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From the Townsend Letter
February/March 2008


War on Cancer
Do Statins Increase the Risk of Cancer?
by Ralph W. Moss, PhD

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Few drugs are more widely known and prescribed than the statins, which are designed to lower elevated blood cholesterol. These drugs are indisputably effective in reducing low-density lipoprotein, or LDL – the so-called "bad" cholesterol – which has been linked to an increased risk of heart attack, ischemic stroke, and peripheral artery disease. So prevalent has the use of these drugs become that, in 2005, 144.5 million statin prescriptions were written in the US alone, representing sales in excess of $16 billion. Just one such drug, Lipitor (atorvastatin), made by Pfizer, not only represents 44% of all US statin prescriptions; it is also the bestselling drug in the world.

Since the first statin, Mevacor, was introduced in 1987, data on the safety and effectiveness of these drugs have accumulated. There are presently 17,000 articles on statins in the peer-reviewed literature. Statins can have some well-documented adverse effects, notably muscle pain, weakness, and fatigue, elevation of liver enzymes, and, occasionally, headache and nausea. For the people most likely to benefit from statins, however, the potential side effects need to be weighed against the cardiovascular protection that these drugs are known to provide.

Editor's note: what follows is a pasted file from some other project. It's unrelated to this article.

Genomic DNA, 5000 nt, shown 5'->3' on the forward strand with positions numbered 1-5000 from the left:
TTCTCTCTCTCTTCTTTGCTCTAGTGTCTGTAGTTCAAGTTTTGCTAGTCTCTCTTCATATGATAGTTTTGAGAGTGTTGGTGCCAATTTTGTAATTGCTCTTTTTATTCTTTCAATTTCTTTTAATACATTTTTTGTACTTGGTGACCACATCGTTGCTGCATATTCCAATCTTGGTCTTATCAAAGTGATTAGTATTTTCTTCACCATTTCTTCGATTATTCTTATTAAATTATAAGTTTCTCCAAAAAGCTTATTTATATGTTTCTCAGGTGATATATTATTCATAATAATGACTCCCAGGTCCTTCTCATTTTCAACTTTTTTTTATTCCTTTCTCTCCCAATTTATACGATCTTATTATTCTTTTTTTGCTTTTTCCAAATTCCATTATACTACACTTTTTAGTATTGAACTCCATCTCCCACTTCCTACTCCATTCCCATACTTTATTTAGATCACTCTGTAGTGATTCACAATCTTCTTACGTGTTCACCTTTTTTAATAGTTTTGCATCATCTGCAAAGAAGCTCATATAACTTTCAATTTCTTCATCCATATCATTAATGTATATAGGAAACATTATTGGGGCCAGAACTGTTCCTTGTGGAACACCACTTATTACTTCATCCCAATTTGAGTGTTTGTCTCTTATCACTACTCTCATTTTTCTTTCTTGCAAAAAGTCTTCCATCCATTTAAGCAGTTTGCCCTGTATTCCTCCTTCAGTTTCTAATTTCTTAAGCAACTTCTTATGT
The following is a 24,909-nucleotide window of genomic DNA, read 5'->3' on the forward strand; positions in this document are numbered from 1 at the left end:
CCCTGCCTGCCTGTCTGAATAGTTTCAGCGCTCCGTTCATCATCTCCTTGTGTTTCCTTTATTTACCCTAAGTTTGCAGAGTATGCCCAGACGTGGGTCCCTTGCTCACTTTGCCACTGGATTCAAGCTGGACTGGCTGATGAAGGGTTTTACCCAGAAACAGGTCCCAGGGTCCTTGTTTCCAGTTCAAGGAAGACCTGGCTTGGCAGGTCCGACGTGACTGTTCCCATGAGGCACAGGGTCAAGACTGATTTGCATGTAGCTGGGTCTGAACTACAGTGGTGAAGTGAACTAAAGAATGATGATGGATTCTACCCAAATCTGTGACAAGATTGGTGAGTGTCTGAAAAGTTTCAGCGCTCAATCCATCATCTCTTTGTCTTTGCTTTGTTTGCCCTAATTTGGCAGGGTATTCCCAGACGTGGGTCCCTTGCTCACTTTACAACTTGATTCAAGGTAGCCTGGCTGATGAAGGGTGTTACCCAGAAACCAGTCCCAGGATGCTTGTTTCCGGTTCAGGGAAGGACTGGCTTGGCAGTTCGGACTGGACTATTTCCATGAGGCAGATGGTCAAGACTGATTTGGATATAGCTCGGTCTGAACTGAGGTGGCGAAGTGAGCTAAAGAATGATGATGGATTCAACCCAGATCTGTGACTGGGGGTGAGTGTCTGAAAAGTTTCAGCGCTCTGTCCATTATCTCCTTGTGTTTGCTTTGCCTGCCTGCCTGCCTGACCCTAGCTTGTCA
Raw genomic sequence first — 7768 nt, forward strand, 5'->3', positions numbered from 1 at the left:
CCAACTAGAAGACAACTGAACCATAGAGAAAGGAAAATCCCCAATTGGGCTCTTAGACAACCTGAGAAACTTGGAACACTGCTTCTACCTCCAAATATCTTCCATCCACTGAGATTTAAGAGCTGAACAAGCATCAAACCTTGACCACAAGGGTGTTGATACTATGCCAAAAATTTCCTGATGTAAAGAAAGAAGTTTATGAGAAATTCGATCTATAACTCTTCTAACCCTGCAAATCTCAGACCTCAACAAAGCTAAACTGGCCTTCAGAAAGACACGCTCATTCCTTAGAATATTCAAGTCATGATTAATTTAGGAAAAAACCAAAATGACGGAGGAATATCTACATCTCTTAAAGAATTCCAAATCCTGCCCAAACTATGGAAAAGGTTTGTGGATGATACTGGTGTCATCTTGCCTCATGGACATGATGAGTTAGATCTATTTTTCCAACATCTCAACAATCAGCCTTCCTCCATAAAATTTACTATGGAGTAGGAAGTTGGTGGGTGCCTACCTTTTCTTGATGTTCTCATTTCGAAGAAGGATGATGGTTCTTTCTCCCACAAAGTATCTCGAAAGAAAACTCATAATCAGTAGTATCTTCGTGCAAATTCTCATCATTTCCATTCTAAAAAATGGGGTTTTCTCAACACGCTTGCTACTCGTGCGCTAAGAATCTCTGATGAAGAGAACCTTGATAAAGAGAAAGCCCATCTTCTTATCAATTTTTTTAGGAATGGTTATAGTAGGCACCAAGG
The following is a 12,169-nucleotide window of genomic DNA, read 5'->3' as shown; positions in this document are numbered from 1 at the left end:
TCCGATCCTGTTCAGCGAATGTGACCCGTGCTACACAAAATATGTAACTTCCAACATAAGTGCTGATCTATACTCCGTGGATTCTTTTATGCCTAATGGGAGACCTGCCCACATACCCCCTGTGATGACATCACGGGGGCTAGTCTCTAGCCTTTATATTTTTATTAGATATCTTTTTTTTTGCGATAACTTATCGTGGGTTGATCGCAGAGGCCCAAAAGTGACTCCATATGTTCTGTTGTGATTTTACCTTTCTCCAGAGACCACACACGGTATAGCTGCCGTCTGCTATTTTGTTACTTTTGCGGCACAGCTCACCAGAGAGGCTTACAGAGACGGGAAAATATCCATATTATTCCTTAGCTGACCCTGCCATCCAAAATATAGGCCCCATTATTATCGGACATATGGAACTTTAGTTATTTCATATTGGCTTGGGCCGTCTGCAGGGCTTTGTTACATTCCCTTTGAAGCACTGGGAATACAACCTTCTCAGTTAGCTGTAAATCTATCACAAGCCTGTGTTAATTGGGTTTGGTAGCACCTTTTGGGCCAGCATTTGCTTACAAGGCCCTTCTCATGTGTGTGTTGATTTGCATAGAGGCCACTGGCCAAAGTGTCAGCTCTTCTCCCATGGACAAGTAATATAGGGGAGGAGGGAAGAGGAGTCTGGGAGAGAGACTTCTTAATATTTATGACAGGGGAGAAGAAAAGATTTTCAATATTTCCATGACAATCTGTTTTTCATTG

The medical consensus is that statins are generally safe and effective. They almost certainly will lower LDL, and relatively few people will be affected by adverse effects such as muscle damage (which may be prevented by taking Coenzmye Q10 supplements). On balance, the benefits seem to outweigh the risks. Yet, until recently, the risk-vs.-benefit equation has not factored in the question of cancer. Does the use of statins to lower LDL increase, decrease, or leave unaffected one's risk of particular cancers or cancer in general? The evidence here is maddeningly contradictory. On the one hand, a number of studies from good research centers have concluded (a) that there is no evidence of any association between statins and an increased risk of cancer; and (b) that, in fact, statins may actually reduce the risk of certain types of cancer. On the other hand, there have been several studies – from equally reputable institutions – suggesting exactly the opposite, i.e., that statin use may indeed be associated with an increased risk of cancer. Settling this uncertainty is obviously an important public health issue given the vast numbers of people taking these drugs.

So, what is the current state of the evidence concerning statins and cancer risk? First of all, to clarify, there are many different statins. Here are the most popular brands:
Simvastatin = Zocor
Lovastatin = Mevacor
Fluvastatin = Lescol
Pravastatin = Pravachol
Atorvastatin = Lipitor
Rosuvastatin = Crestor

The first three are classified as hydrophobic drugs, the second three as hydrophilic. As we shall see, these distinctions are important in relation to cancer risk.

The following selected examples illustrate the current contradictory evidence on this subject:
• A 2004 study in the Lancet reported on participants in the Scandinavian Simvastatin Survival Study (4S). This trial investigated cause-specific mortality as well as cancer incidence five years after formal closure of the trial. No difference in cancer incidence or mortality was found between the group of patients taking statins and the group taking placebo (Strandberg 2004).